Until January 1 of this year, Uniform Rule 2-12.4 required the appellant’s brief to include “a concise statement of the case,” which most lawyers used to describe both the procedural history and the facts. Effective this year, Rule 2-12.4(A) requires the statement of the case to be separate from the statement of facts:
The brief othe appellant shall contain, under appropriate headings and in the order indicated:
(4) a concise statement of the case indicating the nature of the case, the action of the trial court and the disposition;
(7) a statement of facts relevant to the assignments of error and issues for review, with references to the specific page number of the record ....
Ironically, Fed. R. App. P. 28, governing briefs in federal courts of appeals, was recently amended to make the opposite change. Under the former rule, the statement of the case was separate from the statement of facts. Under the newly amended rule, federal appellate briefs are to include one statement of the case, which should include both the procedural history and the facts. Why bring this up? Because commentary on the former version of Fed. R. App. P. 28 offers guidance to Louisiana appellate practitioners for writing a separate statement of the case.
The new version of Unif. R. 2-12.4(A)(4) itself instructs that the statement of the case should “indicat[e] the nature of the case, the action of the trial court and the disposition ...." This accords with the purpose of the statement of the case under former Fed. R. App. P. 28. The 1998 comments under former Rule 28 explained the distinction between the statement of the case and the statement of facts:
The current rule requires a brief to include a statement of the case which includes a description of the nature of the case, the course of proceedings, the disposition of the case—all of which might be described as the procedural history—as well as a statement of the facts. The amendments separate this into two statements; one procedural, called the statement of the case; and one factual, called the statement of facts....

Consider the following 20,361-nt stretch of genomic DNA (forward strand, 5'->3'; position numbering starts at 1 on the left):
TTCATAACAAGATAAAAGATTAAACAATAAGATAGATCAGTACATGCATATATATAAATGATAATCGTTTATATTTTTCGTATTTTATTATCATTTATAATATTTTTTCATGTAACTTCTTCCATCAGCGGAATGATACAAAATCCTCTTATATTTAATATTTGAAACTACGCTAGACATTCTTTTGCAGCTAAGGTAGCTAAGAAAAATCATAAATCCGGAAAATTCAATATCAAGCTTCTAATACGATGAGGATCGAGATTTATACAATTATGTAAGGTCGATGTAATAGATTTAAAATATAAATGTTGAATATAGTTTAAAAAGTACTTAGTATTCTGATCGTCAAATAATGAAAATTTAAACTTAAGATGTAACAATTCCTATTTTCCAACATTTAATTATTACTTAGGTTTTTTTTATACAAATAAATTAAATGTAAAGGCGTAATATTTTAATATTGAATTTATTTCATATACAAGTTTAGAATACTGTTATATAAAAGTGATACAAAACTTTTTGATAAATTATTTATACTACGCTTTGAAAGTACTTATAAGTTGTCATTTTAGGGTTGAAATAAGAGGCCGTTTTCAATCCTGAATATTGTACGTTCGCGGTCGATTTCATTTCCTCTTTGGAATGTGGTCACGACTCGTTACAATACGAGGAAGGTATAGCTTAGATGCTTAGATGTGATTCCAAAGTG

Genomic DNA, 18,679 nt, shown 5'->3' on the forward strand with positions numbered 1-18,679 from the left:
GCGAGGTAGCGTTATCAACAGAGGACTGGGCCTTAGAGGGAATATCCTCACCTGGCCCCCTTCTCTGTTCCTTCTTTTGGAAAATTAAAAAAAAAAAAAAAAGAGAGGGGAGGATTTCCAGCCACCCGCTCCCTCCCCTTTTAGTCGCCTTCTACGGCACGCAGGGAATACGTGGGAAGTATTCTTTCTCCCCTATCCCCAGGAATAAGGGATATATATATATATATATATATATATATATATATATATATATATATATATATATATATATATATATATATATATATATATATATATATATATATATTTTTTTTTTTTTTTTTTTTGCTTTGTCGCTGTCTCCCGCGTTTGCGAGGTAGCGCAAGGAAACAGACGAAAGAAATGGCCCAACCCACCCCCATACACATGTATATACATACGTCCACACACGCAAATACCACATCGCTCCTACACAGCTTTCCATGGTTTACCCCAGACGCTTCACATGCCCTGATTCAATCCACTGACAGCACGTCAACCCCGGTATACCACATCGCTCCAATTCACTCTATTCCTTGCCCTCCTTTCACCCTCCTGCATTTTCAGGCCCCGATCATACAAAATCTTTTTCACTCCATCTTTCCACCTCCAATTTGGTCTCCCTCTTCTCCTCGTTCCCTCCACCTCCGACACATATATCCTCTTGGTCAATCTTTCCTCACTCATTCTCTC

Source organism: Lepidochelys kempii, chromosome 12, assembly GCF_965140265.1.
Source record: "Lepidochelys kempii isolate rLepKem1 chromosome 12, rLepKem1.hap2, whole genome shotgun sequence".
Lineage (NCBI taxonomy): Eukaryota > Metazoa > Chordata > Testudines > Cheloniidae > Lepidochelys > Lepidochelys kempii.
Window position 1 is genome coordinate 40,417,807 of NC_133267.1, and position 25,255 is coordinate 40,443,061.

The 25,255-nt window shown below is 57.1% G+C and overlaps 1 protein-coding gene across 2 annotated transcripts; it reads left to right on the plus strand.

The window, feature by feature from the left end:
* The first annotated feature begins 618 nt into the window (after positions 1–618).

In his book Winning on Appeal § 9.1 (Rev. 1st ed.), Judge Ruggero Aldisert offered these tips for writing the statement of the case:
A succinct statement of the case in your brief tells the appellate court “how you got here.” In this portion of the brief you verify the procedural history of the case by answering these questions:
- Who: Who won in the trial court? Who is taking the appeal?
- What: What is the general area of law implicated in the appeal, and what specifically are the issues?
- Where: Where has the case been so far? A trial court, administrative agency or intermediate court?
- When: When was the alleged error committed? During the pre-trial, trial or post-trial stage?
- How: How was the case resolved? By summary judgment, a directed verdict, a jury verdict or a nonjury award?
In an article recently published on Law360, Matthew J. Dowd explains the “old” Rule 28 statement of the case:
The primary purpose of the old statement of the case was to provide a concise summary of the procedural history of the case. The statement of the case would quickly explain how the case reached the appeals court. This summary, in turn, could inform the judges and clerks about numerous aspects of the case, including whether the appeal concerned a final judgment or an interlocutory order, whether the decision being appealed was one of summary judgment or after a full trial, and wehther the trial was a bench trial or a jury trial. From this, using their internal knowledge, the judges and clerks could readily discern, for example, the basis for jurisdiction and the proper standard of review.
Matthew J. Dowd, How to Take Advantage of New Fed. Circ. Brief Structure (Law360 Jan. 8, 2014).